Psalms, Part 2

Blessed be your name
In the land that is plentiful
Where the streams of abundance flow
Blessed be your name

Blessed be your name
When I’m found in the desert place
Though I walk through the wilderness
Blessed be your name

Every blessing you pour out,
I turn back to praise
When the darkness closes in, Lord
Still I will say…
Blessed be the name of the Lord
Blessed be your name
Blessed be the name of the Lord
Blessed be your glorious name

You give and take away
You give and take away
My heart will choose to say
Lord, blessed be your name

The words of this popular Christian song, recorded by Matt Redman and sung by the community of believers, is the equivalent of a Psalm in the culture of Israel. It expresses faith in the LORD even when things are not going well. While it is not a direct parallel, references to the desert place, to darkness closing in, and feeling as though God has taken away that which is meaningful and precious, may give us a glimpse into the ethos of the authors of a major type of psalm, the Lament.

A general characteristic of the Lament is the outpouring of emotion to God during the experience of intense hardship, either spiritual or physical. We are reminded of the writing of Jeremiah as he expressed his sorrow over his suffering and the anticipated suffering of Israel in his book,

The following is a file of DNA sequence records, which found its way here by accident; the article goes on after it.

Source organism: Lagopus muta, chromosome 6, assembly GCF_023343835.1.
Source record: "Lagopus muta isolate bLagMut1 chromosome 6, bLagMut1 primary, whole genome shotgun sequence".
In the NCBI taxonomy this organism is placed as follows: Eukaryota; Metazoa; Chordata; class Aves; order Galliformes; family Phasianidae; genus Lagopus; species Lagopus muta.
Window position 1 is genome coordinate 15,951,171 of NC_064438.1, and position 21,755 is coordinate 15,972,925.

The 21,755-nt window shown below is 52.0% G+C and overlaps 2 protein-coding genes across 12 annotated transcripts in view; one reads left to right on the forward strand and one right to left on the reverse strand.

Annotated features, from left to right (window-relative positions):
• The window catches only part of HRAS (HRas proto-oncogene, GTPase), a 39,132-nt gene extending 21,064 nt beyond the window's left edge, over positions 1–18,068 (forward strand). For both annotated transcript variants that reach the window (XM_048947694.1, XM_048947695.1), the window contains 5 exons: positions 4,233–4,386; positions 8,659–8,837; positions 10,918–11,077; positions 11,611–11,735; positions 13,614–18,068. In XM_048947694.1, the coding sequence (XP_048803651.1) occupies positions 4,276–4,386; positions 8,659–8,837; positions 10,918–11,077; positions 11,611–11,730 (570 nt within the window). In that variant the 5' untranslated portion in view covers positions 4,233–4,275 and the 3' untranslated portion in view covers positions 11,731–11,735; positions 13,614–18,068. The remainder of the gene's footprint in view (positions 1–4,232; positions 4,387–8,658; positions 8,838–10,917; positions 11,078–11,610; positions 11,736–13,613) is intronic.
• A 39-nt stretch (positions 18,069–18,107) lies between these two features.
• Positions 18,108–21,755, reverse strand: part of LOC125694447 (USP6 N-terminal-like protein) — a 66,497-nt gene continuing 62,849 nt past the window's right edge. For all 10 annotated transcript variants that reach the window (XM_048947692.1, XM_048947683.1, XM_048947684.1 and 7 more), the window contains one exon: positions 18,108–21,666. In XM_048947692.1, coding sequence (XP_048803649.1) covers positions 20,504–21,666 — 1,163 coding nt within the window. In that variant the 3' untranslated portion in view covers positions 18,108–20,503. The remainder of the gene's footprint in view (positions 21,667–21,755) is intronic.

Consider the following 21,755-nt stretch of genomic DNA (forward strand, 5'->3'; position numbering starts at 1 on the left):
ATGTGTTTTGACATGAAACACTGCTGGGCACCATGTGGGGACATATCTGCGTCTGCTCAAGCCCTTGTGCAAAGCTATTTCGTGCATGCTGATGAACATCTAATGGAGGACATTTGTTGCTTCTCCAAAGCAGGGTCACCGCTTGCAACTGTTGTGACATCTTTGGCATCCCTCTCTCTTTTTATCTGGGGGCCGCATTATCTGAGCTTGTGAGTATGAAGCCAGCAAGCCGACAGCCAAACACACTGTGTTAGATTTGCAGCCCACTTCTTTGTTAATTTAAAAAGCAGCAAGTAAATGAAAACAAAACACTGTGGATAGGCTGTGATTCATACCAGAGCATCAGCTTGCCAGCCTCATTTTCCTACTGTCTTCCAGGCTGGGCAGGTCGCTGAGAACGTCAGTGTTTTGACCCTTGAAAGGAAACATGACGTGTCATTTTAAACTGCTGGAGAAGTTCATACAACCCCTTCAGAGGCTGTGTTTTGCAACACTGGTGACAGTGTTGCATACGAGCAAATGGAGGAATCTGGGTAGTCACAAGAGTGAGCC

Lamentations. As a believer reads a lament, there is a ray of encouragement in the midst of pain because it affirms the value of worship even in the midst of human suffering. At one time or another, all of us can identify with the psalmist who expresses his raw emotion to God. Yet, as our contemporary song exemplifies, the faith of the author shines forth in the end.

A careful study of Psalms of Lament shows what appears as a deliberate structure. While there is occasionally an introductory section invoking the divine name (3, 4, 5, 80) and a plea for God to listen (5, 59, 83), the Lament usually begins by diving right into the source of pain and suffering. Psalm 13 is a classic example.

How long, LORD? Will you forget me forever? How long will you hide your face from me? How long must I wrestle with my thoughts and day after day have sorrow in my heart? How long will my enemy triumph over me? (Psa 13:1-2 NIV)

Then there is the presentation of the reason why God should answer the plea, often being the writer’s opinion that it will protect his reputation as a follower of God.

Look on me and answer, LORD my God. Give light to my eyes, or I will sleep in death, and my enemy will say, “I have overcome him,” and my foes will rejoice when I fall. (Psa 13:3-4 NIV)

But the most distinct feature of the Lament is the closing expression of faith and trust in God.

But I trust in your unfailing love; my heart rejoices in your salvation. I will sing the LORD’s praise, for he has been good to me. (Psa 13:5-6 NIV)

When a believer is in the midst of difficulty, psalms of lament give us permission to cry to God: husbands who lose their bride of 60 years, parents who are surprised by the questionable decision of an adult child, those who experience a sudden phasing out of employment, or those who suffer from an illness or accident. When life is at its darkest, cry out to God. God knows what we are thinking anyway; why not enter into the closest fellowship possible with him and unload your deepest emotion? Yes, God gives and takes away, but blessed be his name.

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